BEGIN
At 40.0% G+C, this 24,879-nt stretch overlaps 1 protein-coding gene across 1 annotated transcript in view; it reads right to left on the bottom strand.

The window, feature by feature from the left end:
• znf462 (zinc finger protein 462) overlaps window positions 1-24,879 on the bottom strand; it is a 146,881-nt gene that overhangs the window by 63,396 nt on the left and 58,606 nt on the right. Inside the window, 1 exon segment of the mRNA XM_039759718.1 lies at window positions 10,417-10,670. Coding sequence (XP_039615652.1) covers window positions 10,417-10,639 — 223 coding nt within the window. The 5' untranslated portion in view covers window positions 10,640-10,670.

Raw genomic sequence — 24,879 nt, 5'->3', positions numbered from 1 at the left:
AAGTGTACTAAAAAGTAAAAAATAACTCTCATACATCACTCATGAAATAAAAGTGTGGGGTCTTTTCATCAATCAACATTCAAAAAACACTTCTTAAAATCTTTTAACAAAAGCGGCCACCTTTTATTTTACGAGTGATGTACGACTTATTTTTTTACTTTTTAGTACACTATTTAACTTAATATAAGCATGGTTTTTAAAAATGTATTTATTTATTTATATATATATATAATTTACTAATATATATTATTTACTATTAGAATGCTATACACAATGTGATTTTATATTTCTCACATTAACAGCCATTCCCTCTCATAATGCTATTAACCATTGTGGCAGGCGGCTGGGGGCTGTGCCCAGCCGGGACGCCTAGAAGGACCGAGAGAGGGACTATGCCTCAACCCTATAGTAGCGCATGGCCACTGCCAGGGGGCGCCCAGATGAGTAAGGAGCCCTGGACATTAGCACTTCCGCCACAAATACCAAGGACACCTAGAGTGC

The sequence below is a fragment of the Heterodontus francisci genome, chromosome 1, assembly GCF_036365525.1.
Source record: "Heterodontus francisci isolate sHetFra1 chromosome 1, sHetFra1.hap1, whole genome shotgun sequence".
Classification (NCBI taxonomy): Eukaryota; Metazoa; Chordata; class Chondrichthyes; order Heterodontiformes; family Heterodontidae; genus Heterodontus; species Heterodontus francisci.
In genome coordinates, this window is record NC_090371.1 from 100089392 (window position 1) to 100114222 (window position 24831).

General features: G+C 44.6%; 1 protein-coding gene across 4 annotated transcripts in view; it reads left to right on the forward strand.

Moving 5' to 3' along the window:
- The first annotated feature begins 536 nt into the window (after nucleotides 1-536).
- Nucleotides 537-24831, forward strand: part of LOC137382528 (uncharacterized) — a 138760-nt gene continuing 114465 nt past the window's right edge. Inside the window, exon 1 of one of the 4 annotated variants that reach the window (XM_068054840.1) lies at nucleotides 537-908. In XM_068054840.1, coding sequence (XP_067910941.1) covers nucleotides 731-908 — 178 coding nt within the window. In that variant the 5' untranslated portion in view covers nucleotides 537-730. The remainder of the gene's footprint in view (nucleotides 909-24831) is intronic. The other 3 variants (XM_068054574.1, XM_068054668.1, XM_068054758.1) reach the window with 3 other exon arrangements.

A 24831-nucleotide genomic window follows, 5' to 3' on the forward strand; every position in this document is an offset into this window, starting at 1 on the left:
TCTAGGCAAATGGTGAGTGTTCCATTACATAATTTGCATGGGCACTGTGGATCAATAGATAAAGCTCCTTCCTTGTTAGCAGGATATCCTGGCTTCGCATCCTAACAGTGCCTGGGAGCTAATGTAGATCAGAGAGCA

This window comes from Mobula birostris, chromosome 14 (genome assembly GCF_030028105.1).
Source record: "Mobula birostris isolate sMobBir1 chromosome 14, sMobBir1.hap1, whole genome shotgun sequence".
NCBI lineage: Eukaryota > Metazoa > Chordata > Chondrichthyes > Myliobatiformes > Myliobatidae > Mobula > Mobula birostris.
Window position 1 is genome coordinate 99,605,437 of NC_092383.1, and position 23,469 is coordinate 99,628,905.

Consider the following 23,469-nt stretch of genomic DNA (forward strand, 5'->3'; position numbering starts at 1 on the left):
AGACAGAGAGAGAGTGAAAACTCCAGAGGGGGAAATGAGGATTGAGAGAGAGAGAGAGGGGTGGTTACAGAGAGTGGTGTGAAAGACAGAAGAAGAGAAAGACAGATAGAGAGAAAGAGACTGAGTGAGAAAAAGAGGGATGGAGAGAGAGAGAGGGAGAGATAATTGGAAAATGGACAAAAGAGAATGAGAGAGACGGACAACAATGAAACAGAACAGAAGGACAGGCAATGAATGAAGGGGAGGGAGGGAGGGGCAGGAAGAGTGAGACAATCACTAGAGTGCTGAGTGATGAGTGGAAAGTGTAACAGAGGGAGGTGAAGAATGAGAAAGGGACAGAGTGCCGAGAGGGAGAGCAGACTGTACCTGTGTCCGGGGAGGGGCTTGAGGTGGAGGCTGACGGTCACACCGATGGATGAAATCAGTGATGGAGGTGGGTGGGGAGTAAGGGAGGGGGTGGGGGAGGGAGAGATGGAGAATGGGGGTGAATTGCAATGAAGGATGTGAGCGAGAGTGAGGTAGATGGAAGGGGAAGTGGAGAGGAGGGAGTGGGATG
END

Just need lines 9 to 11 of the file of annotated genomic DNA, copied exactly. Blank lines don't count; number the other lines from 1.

In genome coordinates, this window is record NC_090371.1 from 100089392 (window position 1) to 100114222 (window position 24831).

General features: G+C 44.6%; 1 protein-coding gene across 4 annotated transcripts in view; it reads left to right on the forward strand.

Moving 5' to 3' along the window: